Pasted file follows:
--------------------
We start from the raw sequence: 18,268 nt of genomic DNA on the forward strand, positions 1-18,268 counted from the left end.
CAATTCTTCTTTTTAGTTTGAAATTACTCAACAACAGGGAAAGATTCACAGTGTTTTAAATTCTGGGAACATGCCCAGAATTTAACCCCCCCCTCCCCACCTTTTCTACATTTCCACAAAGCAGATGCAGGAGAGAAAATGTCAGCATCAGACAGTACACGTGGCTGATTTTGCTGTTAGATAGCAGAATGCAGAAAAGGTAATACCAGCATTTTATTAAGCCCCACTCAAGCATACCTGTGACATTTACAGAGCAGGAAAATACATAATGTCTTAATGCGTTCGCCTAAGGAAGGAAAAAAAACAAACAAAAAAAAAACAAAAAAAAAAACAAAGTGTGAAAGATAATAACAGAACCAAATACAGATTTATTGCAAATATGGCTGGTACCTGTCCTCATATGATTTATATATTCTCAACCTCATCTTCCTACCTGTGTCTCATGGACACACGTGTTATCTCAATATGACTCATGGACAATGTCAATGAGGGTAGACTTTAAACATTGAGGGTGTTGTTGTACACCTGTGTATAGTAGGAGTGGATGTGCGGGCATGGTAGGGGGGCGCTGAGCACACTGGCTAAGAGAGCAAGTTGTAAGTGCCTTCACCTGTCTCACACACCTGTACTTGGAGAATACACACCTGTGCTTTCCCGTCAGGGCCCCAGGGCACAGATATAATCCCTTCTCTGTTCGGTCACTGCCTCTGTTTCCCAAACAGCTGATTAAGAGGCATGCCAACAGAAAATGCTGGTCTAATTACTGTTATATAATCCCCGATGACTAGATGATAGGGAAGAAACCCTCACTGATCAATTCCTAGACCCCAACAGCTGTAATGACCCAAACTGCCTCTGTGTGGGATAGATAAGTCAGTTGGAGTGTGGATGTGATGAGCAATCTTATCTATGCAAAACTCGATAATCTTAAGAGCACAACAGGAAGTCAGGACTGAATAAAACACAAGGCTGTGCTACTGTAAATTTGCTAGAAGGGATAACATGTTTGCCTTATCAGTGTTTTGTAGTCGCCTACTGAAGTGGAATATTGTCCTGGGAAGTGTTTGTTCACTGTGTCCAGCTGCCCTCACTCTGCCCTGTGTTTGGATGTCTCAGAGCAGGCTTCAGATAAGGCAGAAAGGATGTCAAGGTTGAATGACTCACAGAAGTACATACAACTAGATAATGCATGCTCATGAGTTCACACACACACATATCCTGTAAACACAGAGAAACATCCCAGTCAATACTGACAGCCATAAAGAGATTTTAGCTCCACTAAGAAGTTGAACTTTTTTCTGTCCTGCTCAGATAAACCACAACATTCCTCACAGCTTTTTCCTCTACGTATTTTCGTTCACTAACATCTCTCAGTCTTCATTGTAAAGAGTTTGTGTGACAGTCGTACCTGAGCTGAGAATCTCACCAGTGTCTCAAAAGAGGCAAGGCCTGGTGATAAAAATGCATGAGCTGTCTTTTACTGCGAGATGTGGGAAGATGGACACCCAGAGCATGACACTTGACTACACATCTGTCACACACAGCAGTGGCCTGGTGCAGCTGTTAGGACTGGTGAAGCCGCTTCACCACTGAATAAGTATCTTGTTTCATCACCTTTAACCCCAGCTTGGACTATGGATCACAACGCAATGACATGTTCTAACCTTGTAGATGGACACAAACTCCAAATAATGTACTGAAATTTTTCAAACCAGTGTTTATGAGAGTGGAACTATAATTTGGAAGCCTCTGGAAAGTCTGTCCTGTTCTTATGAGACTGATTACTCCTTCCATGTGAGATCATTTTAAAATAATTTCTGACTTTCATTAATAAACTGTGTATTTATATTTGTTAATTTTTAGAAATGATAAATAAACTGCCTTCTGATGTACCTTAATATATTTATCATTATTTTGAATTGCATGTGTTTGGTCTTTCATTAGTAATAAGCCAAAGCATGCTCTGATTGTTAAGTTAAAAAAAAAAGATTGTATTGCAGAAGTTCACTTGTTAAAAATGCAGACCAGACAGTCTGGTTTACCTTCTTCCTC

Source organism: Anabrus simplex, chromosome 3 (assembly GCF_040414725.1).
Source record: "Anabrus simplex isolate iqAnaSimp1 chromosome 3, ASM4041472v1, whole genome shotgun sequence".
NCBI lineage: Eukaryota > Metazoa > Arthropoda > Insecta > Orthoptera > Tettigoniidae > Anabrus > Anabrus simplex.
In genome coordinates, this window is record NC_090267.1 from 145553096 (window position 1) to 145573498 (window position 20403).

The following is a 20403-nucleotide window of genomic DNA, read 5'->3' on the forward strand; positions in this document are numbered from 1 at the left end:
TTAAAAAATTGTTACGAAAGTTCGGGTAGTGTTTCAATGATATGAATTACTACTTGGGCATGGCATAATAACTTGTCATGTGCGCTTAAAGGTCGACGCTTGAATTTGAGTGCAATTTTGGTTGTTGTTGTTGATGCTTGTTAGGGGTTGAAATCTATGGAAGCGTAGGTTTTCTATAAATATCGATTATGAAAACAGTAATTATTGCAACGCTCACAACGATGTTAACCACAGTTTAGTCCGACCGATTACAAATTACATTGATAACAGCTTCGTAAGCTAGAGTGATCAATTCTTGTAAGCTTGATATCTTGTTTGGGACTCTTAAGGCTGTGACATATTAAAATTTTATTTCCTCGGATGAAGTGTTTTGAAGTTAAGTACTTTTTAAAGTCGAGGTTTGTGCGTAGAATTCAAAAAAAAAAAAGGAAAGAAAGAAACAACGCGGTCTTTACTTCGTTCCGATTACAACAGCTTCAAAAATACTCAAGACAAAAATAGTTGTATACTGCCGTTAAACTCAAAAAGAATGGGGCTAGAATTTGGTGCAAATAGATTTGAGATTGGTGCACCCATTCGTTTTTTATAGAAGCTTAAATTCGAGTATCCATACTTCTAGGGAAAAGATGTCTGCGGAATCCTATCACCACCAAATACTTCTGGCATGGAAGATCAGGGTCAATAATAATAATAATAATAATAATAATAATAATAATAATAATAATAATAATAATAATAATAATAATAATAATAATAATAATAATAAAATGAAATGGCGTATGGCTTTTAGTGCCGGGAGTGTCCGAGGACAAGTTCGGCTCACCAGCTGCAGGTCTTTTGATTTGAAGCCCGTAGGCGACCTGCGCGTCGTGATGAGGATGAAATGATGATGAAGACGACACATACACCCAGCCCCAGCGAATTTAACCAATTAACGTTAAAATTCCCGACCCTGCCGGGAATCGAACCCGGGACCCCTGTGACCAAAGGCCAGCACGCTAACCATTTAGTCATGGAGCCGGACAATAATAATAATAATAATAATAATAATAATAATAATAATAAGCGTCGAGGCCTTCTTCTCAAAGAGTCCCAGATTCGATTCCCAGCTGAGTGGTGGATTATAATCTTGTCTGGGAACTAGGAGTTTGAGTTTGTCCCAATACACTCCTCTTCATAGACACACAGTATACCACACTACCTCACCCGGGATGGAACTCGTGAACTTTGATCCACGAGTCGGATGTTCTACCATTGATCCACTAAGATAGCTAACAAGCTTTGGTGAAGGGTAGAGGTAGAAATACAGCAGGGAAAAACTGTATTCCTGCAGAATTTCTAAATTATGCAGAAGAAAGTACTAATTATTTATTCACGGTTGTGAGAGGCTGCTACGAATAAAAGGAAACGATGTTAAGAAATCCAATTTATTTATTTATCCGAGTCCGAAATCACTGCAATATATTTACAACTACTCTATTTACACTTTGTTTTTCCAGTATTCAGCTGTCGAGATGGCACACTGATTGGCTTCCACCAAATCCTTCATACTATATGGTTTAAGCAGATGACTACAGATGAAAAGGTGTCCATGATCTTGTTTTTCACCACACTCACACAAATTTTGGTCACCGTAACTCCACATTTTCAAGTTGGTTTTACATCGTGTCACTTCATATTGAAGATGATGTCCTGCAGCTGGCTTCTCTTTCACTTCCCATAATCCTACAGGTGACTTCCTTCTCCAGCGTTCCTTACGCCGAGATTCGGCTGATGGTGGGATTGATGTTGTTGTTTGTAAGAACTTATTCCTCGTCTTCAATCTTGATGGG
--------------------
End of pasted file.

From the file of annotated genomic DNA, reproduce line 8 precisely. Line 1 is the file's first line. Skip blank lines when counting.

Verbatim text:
TTAAAAAATTGTTACGAAAGTTCGGGTAGTGTTTCAATGATATGAATTACTACTTGGGCATGGCATAATAACTTGTCATGTGCGCTTAAAGGTCGACGCTTGAATTTGAGTGCAATTTTGGTTGTTGTTGTTGATGCTTGTTAGGGGTTGAAATCTATGGAAGCGTAGGTTTTCTATAAATATCGATTATGAAAACAGTAATTATTGCAACGCTCACAACGATGTTAACCACAGTTTAGTCCGACCGATTACAAATTACATTGATAACAGCTTCGTAAGCTAGAGTGATCAATTCTTGTAAGCTTGATATCTTGTTTGGGACTCTTAAGGCTGTGACATATTAAAATTTTATTTCCTCGGATGAAGTGTTTTGAAGTTAAGTACTTTTTAAAGTCGAGGTTTGTGCGTAGAATTCAAAAAAAAAAAAGGAAAGAAAGAAACAACGCGGTCTTTACTTCGTTCCGATTACAACAGCTTCAAAAATACTCAAGACAAAAATAGTTGTATACTGCCGTTAAACTCAAAAAGAATGGGGCTAGAATTTGGTGCAAATAGATTTGAGATTGGTGCACCCATTCGTTTTTTATAGAAGCTTAAATTCGAGTATCCATACTTCTAGGGAAAAGATGTCTGCGGAATCCTATCACCACCAAATACTTCTGGCATGGAAGATCAGGGTCAATAATAATAATAATAATAATAATAATAATAATAATAATAATAATAATAATAATAATAATAATAATAATAATAATAATAATAATAAAATGAAATGGCGTATGGCTTTTAGTGCCGGGAGTGTCCGAGGACAAGTTCGGCTCACCAGCTGCAGGTCTTTTGATTTGAAGCCCGTAGGCGACCTGCGCGTCGTGATGAGGATGAAATGATGATGAAGACGACACATACACCCAGCCCCAGCGAATTTAACCAATTAACGTTAAAATTCCCGACCCTGCCGGGAATCGAACCCGGGACCCCTGTGACCAAAGGCCAGCACGCTAACCATTTAGTCATGGAGCCGGACAATAATAATAATAATAATAATAATAATAATAATAATAATAAGCGTCGAGGCCTTCTTCTCAAAGAGTCCCAGATTCGATTCCCAGCTGAGTGGTGGATTATAATCTTGTCTGGGAACTAGGAGTTTGAGTTTGTCCCAATACACTCCTCTTCATAGACACACAGTATACCACACTACCTCACCCGGGATGGAACTCGTGAACTTTGATCCACGAGTCGGATGTTCTACCATTGATCCACTAAGATAGCTAACAAGCTTTGGTGAAGGGTAGAGGTAGAAATACAGCAGGGAAAAACTGTATTCCTGCAGAATTTCTAAATTATGCAGAAGAAAGTACTAATTATTTATTCACGGTTGTGAGAGGCTGCTACGAATAAAAGGAAACGATGTTAAGAAATCCAATTTATTTATTTATCCGAGTCCGAAATCACTGCAATATATTTACAACTACTCTATTTACACTTTGTTTTTCCAGTATTCAGCTGTCGAGATGGCACACTGATTGGCTTCCACCAAATCCTTCATACTATATGGTTTAAGCAGATGACTACAGATGAAAAGGTGTCCATGATCTTGTTTTTCACCACACTCACACAAATTTTGGTCACCGTAACTCCACATTTTCAAGTTGGTTTTACATCGTGTCACTTCATATTGAAGATGATGTCCTGCAGCTGGCTTCTCTTTCACTTCCCATAATCCTACAGGTGACTTCCTTCTCCAGCGTTCCTTACGCCGAGATTCGGCTGATGGTGGGATTGATGTTGTTGTTTGTAAGAACTTATTCCTCGTCTTCAATCTTGATGGG